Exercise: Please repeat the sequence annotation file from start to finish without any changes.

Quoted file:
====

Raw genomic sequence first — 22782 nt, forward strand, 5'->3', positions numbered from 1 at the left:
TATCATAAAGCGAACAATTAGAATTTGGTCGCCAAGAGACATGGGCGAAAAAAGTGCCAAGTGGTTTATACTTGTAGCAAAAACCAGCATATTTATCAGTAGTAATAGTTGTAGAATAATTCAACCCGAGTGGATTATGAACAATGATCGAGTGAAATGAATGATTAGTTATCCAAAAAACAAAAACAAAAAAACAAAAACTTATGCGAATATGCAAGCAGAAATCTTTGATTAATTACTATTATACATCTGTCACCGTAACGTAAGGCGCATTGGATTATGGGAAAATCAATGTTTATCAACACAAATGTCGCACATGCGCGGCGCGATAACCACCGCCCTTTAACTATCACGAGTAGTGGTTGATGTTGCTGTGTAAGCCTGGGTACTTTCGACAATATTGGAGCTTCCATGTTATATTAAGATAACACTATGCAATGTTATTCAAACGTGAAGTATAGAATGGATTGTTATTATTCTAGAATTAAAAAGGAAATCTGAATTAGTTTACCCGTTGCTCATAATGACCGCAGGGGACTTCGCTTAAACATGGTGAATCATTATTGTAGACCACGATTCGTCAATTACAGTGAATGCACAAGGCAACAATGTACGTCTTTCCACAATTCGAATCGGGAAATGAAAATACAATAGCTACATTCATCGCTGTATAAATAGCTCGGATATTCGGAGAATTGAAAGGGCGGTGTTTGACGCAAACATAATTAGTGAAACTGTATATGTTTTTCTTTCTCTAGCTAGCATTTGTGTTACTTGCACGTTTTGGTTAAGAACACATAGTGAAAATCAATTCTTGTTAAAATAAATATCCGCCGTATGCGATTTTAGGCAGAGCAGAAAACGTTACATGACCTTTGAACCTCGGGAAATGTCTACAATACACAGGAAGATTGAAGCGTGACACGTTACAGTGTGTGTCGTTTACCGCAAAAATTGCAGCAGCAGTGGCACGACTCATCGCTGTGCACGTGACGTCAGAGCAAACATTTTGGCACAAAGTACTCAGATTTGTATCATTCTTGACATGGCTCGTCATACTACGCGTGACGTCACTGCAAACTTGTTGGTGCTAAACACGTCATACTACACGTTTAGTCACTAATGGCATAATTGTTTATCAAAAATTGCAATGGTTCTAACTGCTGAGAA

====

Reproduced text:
Raw genomic sequence first — 22782 nt, forward strand, 5'->3', positions numbered from 1 at the left:
TATCATAAAGCGAACAATTAGAATTTGGTCGCCAAGAGACATGGGCGAAAAAAGTGCCAAGTGGTTTATACTTGTAGCAAAAACCAGCATATTTATCAGTAGTAATAGTTGTAGAATAATTCAACCCGAGTGGATTATGAACAATGATCGAGTGAAATGAATGATTAGTTATCCAAAAAACAAAAACAAAAAAACAAAAACTTATGCGAATATGCAAGCAGAAATCTTTGATTAATTACTATTATACATCTGTCACCGTAACGTAAGGCGCATTGGATTATGGGAAAATCAATGTTTATCAACACAAATGTCGCACATGCGCGGCGCGATAACCACCGCCCTTTAACTATCACGAGTAGTGGTTGATGTTGCTGTGTAAGCCTGGGTACTTTCGACAATATTGGAGCTTCCATGTTATATTAAGATAACACTATGCAATGTTATTCAAACGTGAAGTATAGAATGGATTGTTATTATTCTAGAATTAAAAAGGAAATCTGAATTAGTTTACCCGTTGCTCATAATGACCGCAGGGGACTTCGCTTAAACATGGTGAATCATTATTGTAGACCACGATTCGTCAATTACAGTGAATGCACAAGGCAACAATGTACGTCTTTCCACAATTCGAATCGGGAAATGAAAATACAATAGCTACATTCATCGCTGTATAAATAGCTCGGATATTCGGAGAATTGAAAGGGCGGTGTTTGACGCAAACATAATTAGTGAAACTGTATATGTTTTTCTTTCTCTAGCTAGCATTTGTGTTACTTGCACGTTTTGGTTAAGAACACATAGTGAAAATCAATTCTTGTTAAAATAAATATCCGCCGTATGCGATTTTAGGCAGAGCAGAAAACGTTACATGACCTTTGAACCTCGGGAAATGTCTACAATACACAGGAAGATTGAAGCGTGACACGTTACAGTGTGTGTCGTTTACCGCAAAAATTGCAGCAGCAGTGGCACGACTCATCGCTGTGCACGTGACGTCAGAGCAAACATTTTGGCACAAAGTACTCAGATTTGTATCATTCTTGACATGGCTCGTCATACTACGCGTGACGTCACTGCAAACTTGTTGGTGCTAAACACGTCATACTACACGTTTAGTCACTAATGGCATAATTGTTTATCAAAAATTGCAATGGTTCTAACTGCTGAGAA